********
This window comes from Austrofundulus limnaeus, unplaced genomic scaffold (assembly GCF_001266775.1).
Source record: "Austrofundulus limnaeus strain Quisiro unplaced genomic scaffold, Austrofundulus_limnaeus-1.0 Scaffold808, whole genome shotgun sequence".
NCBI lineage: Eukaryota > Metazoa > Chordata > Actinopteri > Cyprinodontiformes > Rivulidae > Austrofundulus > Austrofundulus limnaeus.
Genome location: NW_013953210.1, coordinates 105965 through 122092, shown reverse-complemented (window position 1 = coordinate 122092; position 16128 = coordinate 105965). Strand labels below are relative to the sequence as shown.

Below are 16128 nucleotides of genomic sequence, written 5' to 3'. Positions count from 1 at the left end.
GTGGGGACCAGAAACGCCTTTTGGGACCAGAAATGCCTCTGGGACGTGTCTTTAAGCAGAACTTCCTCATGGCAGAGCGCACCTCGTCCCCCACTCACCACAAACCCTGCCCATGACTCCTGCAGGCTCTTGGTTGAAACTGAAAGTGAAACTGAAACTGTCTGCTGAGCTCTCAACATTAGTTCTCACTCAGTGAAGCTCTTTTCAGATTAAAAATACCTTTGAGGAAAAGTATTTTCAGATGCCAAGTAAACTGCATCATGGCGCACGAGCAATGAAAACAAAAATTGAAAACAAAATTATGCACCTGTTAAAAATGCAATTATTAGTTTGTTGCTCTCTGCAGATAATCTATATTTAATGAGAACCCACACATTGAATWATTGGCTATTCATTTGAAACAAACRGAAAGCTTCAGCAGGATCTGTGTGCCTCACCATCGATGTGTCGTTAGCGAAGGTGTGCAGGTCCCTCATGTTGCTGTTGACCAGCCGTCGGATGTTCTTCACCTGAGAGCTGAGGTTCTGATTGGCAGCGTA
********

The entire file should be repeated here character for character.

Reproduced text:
This window comes from Austrofundulus limnaeus, unplaced genomic scaffold (assembly GCF_001266775.1).
Source record: "Austrofundulus limnaeus strain Quisiro unplaced genomic scaffold, Austrofundulus_limnaeus-1.0 Scaffold808, whole genome shotgun sequence".
NCBI lineage: Eukaryota > Metazoa > Chordata > Actinopteri > Cyprinodontiformes > Rivulidae > Austrofundulus > Austrofundulus limnaeus.
Genome location: NW_013953210.1, coordinates 105965 through 122092, shown reverse-complemented (window position 1 = coordinate 122092; position 16128 = coordinate 105965). Strand labels below are relative to the sequence as shown.

Below are 16128 nucleotides of genomic sequence, written 5' to 3'. Positions count from 1 at the left end.
GTGGGGACCAGAAACGCCTTTTGGGACCAGAAATGCCTCTGGGACGTGTCTTTAAGCAGAACTTCCTCATGGCAGAGCGCACCTCGTCCCCCACTCACCACAAACCCTGCCCATGACTCCTGCAGGCTCTTGGTTGAAACTGAAAGTGAAACTGAAACTGTCTGCTGAGCTCTCAACATTAGTTCTCACTCAGTGAAGCTCTTTTCAGATTAAAAATACCTTTGAGGAAAAGTATTTTCAGATGCCAAGTAAACTGCATCATGGCGCACGAGCAATGAAAACAAAAATTGAAAACAAAATTATGCACCTGTTAAAAATGCAATTATTAGTTTGTTGCTCTCTGCAGATAATCTATATTTAATGAGAACCCACACATTGAATWATTGGCTATTCATTTGAAACAAACRGAAAGCTTCAGCAGGATCTGTGTGCCTCACCATCGATGTGTCGTTAGCGAAGGTGTGCAGGTCCCTCATGTTGCTGTTGACCAGCCGTCGGATGTTCTTCACCTGAGAGCTGAGGTTCTGATTGGCAGCGTA